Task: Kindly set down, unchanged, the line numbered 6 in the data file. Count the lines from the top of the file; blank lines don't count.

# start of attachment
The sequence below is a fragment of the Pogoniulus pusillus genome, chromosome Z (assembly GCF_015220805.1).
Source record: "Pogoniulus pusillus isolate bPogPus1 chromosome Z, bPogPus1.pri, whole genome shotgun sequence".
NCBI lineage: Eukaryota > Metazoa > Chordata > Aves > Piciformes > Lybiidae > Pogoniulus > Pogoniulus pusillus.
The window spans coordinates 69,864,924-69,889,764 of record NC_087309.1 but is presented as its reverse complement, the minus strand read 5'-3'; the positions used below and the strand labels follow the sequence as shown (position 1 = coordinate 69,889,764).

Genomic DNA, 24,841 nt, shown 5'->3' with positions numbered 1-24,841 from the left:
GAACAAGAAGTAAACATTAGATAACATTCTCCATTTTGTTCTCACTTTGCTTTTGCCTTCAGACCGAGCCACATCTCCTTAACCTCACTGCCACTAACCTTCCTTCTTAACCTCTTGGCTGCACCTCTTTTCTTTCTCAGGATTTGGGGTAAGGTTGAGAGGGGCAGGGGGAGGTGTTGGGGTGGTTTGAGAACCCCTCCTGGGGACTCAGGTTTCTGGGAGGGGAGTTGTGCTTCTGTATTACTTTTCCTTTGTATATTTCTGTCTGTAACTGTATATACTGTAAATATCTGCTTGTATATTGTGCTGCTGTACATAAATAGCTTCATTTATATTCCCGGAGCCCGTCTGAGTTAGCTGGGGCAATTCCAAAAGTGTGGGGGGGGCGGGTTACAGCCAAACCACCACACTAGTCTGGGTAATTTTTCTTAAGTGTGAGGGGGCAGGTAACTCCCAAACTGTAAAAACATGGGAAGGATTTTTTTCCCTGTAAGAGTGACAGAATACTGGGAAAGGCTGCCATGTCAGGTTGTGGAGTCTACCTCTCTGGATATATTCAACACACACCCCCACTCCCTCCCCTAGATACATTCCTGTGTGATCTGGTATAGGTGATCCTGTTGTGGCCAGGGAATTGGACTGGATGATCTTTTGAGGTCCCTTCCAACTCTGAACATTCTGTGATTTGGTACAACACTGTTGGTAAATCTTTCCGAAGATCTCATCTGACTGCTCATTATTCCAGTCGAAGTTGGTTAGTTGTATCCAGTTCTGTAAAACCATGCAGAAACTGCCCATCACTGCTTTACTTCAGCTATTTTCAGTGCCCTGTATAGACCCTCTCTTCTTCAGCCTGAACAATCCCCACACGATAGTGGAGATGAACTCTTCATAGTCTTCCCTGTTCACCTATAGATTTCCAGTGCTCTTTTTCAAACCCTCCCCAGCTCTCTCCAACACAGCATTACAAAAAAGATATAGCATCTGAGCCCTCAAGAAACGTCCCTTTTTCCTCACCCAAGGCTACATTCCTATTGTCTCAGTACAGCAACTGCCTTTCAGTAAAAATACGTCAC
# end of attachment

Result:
GAACAAGAAGTAAACATTAGATAACATTCTCCATTTTGTTCTCACTTTGCTTTTGCCTTCAGACCGAGCCACATCTCCTTAACCTCACTGCCACTAACCTTCCTTCTTAACCTCTTGGCTGCACCTCTTTTCTTTCTCAGGATTTGGGGTAAGGTTGAGAGGGGCAGGGGGAGGTGTTGGGGTGGTTTGAGAACCCCTCCTGGGGACTCAGGTTTCTGGGAGGGGAGTTGTGCTTCTGTATTACTTTTCCTTTGTATATTTCTGTCTGTAACTGTATATACTGTAAATATCTGCTTGTATATTGTGCTGCTGTACATAAATAGCTTCATTTATATTCCCGGAGCCCGTCTGAGTTAGCTGGGGCAATTCCAAAAGTGTGGGGGGGGCGGGTTACAGCCAAACCACCACACTAGTCTGGGTAATTTTTCTTAAGTGTGAGGGGGCAGGTAACTCCCAAACTGTAAAAACATGGGAAGGATTTTTTTCCCTGTAAGAGTGACAGAATACTGGGAAAGGCTGCCATGTCAGGTTGTGGAGTCTACCTCTCTGGATATATTCAACACACACCCCCACTCCCTCCCCTAGATACATTCCTGTGTGATCTGGTATAGGTGATCCTGTTGTGGCCAGGGAATTGGACTGGATGATCTTTTGAGGTCCCTTCCAACTCTGAACATTCTGTGATTTGGTACAACACTGTTGGTAAATCTTTCCGAAGATCTCATCTGACTGCTCATTATTCCAGTCGAAGTTGGTTAGTTGTATCCAGTTCTGTAAAACCATGCAGAAACTGCCCATCACTGCTTTACTTCAGCTATTTTCAGTGCCCTGTATAGACCCTCTCTTCTTCAGCCTGAACAATCCCCACACGATAGTGGAGATGAACTCTTCATAGTCTTCCCTGTTCACCTATAGATTTCCAGTGCTCTTTTTCAAACCCTCCCCAGCTCTCTCCAACACAGCATTACAAAAAAGATATAGCATCTGAGCCCTCAAGAAACGTCCCTTTTTCCTCACCCAAGGCTACATTCCTATTGTCTCAGTACAGCAACTGCCTTTCAGTAAAAATACGTCAC